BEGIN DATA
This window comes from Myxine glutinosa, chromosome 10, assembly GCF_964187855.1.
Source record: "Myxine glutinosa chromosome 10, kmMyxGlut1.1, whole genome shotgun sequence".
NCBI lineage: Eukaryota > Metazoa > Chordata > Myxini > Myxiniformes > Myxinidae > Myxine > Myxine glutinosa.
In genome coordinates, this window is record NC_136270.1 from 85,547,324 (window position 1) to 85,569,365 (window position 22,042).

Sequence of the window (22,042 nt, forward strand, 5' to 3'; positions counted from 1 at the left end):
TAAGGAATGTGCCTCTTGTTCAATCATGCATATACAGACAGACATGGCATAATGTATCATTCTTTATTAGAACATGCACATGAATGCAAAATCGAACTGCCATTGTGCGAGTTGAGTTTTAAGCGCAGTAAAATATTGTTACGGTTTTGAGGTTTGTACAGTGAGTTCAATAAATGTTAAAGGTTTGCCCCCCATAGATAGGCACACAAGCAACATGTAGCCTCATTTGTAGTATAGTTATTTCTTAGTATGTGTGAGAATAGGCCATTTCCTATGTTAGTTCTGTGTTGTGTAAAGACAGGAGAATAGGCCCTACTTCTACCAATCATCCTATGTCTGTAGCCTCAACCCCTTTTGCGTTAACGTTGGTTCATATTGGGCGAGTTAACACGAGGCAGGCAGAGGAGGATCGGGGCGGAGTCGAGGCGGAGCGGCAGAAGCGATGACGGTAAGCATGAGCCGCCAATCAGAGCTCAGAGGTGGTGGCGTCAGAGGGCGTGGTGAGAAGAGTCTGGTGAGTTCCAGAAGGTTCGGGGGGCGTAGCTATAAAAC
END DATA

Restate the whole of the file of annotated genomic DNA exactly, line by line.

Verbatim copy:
This window comes from Myxine glutinosa, chromosome 10, assembly GCF_964187855.1.
Source record: "Myxine glutinosa chromosome 10, kmMyxGlut1.1, whole genome shotgun sequence".
NCBI lineage: Eukaryota > Metazoa > Chordata > Myxini > Myxiniformes > Myxinidae > Myxine > Myxine glutinosa.
In genome coordinates, this window is record NC_136270.1 from 85,547,324 (window position 1) to 85,569,365 (window position 22,042).

Sequence of the window (22,042 nt, forward strand, 5' to 3'; positions counted from 1 at the left end):
TAAGGAATGTGCCTCTTGTTCAATCATGCATATACAGACAGACATGGCATAATGTATCATTCTTTATTAGAACATGCACATGAATGCAAAATCGAACTGCCATTGTGCGAGTTGAGTTTTAAGCGCAGTAAAATATTGTTACGGTTTTGAGGTTTGTACAGTGAGTTCAATAAATGTTAAAGGTTTGCCCCCCATAGATAGGCACACAAGCAACATGTAGCCTCATTTGTAGTATAGTTATTTCTTAGTATGTGTGAGAATAGGCCATTTCCTATGTTAGTTCTGTGTTGTGTAAAGACAGGAGAATAGGCCCTACTTCTACCAATCATCCTATGTCTGTAGCCTCAACCCCTTTTGCGTTAACGTTGGTTCATATTGGGCGAGTTAACACGAGGCAGGCAGAGGAGGATCGGGGCGGAGTCGAGGCGGAGCGGCAGAAGCGATGACGGTAAGCATGAGCCGCCAATCAGAGCTCAGAGGTGGTGGCGTCAGAGGGCGTGGTGAGAAGAGTCTGGTGAGTTCCAGAAGGTTCGGGGGGCGTAGCTATAAAAC